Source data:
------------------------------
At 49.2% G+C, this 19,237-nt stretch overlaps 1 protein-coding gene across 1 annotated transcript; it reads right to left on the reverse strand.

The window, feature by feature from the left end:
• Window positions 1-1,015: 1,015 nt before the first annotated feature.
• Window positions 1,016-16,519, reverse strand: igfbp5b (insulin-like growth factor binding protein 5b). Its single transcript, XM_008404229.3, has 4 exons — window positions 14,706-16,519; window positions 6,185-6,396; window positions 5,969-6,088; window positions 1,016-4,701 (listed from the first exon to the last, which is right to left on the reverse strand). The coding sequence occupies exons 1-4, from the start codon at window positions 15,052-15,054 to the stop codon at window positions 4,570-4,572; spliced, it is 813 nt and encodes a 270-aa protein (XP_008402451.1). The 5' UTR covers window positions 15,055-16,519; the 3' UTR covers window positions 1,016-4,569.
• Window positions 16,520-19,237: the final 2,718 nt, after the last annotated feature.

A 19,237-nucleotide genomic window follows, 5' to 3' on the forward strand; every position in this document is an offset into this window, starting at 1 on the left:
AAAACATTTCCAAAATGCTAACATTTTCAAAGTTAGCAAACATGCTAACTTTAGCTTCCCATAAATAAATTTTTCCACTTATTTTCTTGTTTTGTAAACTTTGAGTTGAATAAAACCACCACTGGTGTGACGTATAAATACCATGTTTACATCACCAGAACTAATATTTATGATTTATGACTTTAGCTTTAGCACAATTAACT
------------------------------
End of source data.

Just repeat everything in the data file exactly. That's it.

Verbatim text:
At 49.2% G+C, this 19,237-nt stretch overlaps 1 protein-coding gene across 1 annotated transcript; it reads right to left on the reverse strand.

The window, feature by feature from the left end:
• Window positions 1-1,015: 1,015 nt before the first annotated feature.
• Window positions 1,016-16,519, reverse strand: igfbp5b (insulin-like growth factor binding protein 5b). Its single transcript, XM_008404229.3, has 4 exons — window positions 14,706-16,519; window positions 6,185-6,396; window positions 5,969-6,088; window positions 1,016-4,701 (listed from the first exon to the last, which is right to left on the reverse strand). The coding sequence occupies exons 1-4, from the start codon at window positions 15,052-15,054 to the stop codon at window positions 4,570-4,572; spliced, it is 813 nt and encodes a 270-aa protein (XP_008402451.1). The 5' UTR covers window positions 15,055-16,519; the 3' UTR covers window positions 1,016-4,569.
• Window positions 16,520-19,237: the final 2,718 nt, after the last annotated feature.

A 19,237-nucleotide genomic window follows, 5' to 3' on the forward strand; every position in this document is an offset into this window, starting at 1 on the left:
AAAACATTTCCAAAATGCTAACATTTTCAAAGTTAGCAAACATGCTAACTTTAGCTTCCCATAAATAAATTTTTCCACTTATTTTCTTGTTTTGTAAACTTTGAGTTGAATAAAACCACCACTGGTGTGACGTATAAATACCATGTTTACATCACCAGAACTAATATTTATGATTTATGACTTTAGCTTTAGCACAATTAACT